While the hypothesis wasn’t supported, the thematic analysis provided interesting insights into why, revealing other factors that may have important relationships with sexual health mavenism behaviours.
Firstly, it highlighted a wider understanding of digital health literacy in this context and attitudes to trust and truth, with proactive skills and strategies being used to develop personal truth around sexual health both on and offline.
“Most of the times yes [I trust], but at time I need to recheck because it’s not everything that comes from Google that is accurate, so maybe if I get some information from Google I’ll have to do a background check and check on sources…”
Secondly, participants spoke about strong cultural and social norms creating powerful taboos around sex, and communication about sex, that impact how young men learn about, share, and self-censor on the subject.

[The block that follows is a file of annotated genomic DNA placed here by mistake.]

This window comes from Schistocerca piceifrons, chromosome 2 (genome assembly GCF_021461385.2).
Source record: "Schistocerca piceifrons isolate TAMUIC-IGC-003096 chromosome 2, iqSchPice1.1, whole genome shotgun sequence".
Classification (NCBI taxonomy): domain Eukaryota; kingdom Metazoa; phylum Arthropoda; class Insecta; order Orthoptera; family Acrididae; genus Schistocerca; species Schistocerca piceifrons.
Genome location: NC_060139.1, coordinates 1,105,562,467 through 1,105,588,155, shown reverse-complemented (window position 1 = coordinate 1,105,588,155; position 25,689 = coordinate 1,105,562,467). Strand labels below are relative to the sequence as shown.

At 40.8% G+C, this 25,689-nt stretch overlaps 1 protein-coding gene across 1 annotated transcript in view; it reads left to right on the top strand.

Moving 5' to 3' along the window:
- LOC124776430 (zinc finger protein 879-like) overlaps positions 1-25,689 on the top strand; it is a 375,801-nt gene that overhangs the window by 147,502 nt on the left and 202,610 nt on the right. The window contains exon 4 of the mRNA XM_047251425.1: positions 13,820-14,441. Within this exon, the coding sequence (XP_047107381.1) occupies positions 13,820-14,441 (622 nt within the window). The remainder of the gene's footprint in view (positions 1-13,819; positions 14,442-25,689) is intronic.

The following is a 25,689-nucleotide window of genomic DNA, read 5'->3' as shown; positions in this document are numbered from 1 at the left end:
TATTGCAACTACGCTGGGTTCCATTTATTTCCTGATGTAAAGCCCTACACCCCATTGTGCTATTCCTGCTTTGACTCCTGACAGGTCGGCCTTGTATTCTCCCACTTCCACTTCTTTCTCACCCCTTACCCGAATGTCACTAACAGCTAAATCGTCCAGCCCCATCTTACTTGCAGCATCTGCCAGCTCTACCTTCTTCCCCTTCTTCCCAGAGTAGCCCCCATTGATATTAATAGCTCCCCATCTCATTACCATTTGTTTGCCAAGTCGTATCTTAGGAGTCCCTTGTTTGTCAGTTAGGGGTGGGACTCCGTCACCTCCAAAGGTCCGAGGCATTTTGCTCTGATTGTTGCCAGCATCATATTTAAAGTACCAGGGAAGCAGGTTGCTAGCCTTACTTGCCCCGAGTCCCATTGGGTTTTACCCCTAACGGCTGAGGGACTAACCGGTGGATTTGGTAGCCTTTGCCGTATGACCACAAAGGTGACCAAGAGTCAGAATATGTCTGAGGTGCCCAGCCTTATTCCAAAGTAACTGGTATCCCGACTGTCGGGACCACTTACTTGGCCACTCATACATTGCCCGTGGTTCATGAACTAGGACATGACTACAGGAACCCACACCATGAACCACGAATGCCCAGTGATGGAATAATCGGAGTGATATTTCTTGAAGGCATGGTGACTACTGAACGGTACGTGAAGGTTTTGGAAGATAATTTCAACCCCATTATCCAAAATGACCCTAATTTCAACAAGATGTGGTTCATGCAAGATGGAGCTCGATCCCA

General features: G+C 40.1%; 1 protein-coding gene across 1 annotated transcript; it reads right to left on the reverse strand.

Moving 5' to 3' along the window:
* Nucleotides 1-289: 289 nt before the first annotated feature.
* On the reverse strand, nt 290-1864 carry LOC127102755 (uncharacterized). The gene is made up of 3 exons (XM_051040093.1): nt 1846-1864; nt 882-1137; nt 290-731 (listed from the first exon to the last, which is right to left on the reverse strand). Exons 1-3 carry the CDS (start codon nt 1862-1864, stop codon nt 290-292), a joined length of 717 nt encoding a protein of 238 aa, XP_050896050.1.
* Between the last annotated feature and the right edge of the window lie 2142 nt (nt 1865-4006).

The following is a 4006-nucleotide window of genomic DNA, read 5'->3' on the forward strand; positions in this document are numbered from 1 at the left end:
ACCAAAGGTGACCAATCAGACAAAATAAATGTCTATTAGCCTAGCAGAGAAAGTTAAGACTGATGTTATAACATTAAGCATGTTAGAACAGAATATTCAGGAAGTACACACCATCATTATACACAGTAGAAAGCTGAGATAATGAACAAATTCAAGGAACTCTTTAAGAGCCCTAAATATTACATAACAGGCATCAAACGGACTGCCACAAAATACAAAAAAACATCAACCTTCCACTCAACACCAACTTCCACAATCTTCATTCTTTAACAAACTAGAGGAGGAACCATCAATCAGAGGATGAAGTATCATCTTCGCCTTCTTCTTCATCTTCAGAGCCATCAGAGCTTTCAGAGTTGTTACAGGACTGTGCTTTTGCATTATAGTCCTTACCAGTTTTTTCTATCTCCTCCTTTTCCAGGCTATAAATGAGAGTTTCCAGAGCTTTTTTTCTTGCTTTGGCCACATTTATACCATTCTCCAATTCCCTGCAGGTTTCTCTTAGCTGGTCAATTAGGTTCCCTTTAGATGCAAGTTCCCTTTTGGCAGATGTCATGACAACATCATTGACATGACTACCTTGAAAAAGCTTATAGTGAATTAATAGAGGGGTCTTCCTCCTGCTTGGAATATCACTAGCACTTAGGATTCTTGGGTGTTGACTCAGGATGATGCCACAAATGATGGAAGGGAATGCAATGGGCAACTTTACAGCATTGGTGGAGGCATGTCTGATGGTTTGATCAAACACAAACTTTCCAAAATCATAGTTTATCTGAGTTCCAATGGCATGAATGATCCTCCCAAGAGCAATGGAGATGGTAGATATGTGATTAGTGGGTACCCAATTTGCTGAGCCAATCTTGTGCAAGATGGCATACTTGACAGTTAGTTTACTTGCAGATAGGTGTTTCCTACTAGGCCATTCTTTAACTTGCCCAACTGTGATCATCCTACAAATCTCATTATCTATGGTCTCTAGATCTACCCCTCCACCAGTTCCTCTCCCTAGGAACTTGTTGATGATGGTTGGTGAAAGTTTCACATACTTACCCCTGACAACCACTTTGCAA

“In Zambia it’s most tradition consider it as an abomination to talk about sex and sexual related issues, so that is the number one barrier. Our culture kind of terms these things as an abomination. And once a youthful person is able to talk about these things they [adults] feel they are running astray.”
The third theme was around a responsibility to act, with young men motivated by feelings of social responsibility around sexual health knowledge sharing.
“I feel it is very much part of my duty to be able to share knowledge, to share materials with others, in order to make the community and society a better place to live in.”
The final theme was around changing times. Changes in sexual health knowledge, attitudes, and social norms are underway in Zambia, but these changes are unfinished, and they are also still challenged by others who feel traditional ‘African’ values are threatened by ‘Western’ values.
“This is one of the debates around especially in the remotest areas. We feel that once you have case of the Western culture and talk about issues of sexual health, depression, anxiety, those things they are for the West, so that is the biggest barrier we have.”